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    Hmmm, I wonder if Tesla would add some sort of language to its manual if it would be beneficial to be at 60 percent as opposed to 90 percent. I guess it just makes you wonder if maybe they have over come this, obviously we won't know for some years I guess.
     
  13. djp

    djp Roadster 2.0 VIN939

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    The language is already there in choosing a charge limit between 50% and 90% that fits your daily needs and avoiding full charges except when necessary. Some people misinterpret this to think that 90% is perfectly fine while 100% will immediately kill your battery. In fact it's more of a sliding scale - 70% is better than 80% and 80% is better than 90% - is just a question of degree.
     
  14. Rockster

    Rockster Active Member

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    I believe that Tesla's charging recommendations are what they perceive as the best balance between battery longevity and minimizing the risk of owners (especially new owners) being stranded with a depleted battery.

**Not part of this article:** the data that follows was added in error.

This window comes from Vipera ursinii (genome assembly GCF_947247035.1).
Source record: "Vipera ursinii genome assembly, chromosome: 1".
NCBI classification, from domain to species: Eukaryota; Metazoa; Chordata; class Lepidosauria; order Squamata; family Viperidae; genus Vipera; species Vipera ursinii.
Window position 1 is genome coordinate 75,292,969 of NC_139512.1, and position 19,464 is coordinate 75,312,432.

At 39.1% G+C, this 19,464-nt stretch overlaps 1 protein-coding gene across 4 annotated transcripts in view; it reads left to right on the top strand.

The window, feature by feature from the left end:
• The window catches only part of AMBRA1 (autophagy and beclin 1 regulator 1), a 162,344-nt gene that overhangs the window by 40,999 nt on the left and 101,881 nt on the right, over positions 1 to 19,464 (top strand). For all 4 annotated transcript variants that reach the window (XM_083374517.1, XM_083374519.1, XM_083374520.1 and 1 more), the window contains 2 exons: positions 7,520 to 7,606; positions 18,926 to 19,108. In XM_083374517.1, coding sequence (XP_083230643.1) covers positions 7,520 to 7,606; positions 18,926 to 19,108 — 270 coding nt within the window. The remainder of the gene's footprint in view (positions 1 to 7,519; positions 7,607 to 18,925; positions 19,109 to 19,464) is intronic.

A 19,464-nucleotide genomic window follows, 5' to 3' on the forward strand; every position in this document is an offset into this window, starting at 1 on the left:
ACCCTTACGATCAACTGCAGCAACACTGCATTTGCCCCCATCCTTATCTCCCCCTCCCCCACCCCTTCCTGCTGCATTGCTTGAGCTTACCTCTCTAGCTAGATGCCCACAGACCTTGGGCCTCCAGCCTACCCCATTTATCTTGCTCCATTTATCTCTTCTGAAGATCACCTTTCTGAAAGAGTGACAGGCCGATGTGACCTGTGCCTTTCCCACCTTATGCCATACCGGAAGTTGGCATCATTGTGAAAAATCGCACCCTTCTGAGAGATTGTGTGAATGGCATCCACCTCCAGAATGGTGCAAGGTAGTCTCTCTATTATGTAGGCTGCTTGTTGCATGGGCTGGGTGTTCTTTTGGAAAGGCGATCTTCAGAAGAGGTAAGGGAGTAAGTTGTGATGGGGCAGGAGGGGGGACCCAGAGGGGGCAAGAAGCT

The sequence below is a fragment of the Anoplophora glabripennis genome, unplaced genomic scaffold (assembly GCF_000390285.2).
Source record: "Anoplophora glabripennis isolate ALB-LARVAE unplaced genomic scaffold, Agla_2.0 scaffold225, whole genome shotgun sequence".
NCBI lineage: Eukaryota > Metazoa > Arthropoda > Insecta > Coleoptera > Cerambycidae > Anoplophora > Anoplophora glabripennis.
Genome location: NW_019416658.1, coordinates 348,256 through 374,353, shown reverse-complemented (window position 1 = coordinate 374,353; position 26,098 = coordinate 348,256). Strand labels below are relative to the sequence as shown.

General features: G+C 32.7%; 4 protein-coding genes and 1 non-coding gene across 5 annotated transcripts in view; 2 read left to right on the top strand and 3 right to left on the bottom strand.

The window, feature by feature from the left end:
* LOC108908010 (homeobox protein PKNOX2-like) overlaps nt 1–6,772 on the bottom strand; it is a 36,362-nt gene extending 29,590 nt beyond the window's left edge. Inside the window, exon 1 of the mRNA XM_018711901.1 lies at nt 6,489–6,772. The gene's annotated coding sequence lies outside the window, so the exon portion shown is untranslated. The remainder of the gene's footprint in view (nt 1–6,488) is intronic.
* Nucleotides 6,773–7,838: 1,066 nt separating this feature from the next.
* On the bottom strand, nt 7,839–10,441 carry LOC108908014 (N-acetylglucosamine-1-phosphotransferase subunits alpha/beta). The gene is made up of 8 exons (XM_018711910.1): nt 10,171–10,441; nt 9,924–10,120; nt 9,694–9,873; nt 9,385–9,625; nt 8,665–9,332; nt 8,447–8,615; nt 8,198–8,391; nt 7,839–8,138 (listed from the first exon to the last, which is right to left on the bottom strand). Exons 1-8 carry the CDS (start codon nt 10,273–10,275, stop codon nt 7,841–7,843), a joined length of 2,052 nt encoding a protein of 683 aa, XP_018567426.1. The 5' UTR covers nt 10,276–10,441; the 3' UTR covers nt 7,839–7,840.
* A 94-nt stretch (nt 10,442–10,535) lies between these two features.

The latter is especially important for a young-ish company wanting to avoid the very negative press and customer dissatisfaction that would accompany a pattern of stranded Model S's.
     
  15. Matias

    Matias Active Member

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    There is not one precise limit, which is good and which is bad. The lower the better (not bricking of course). Just one thing: Tesla's 100% charge is not necessarily real battery's 100% charge, but somewhat lower. attachment.php?attachmentid=23059&stc=1&d=1370224174.png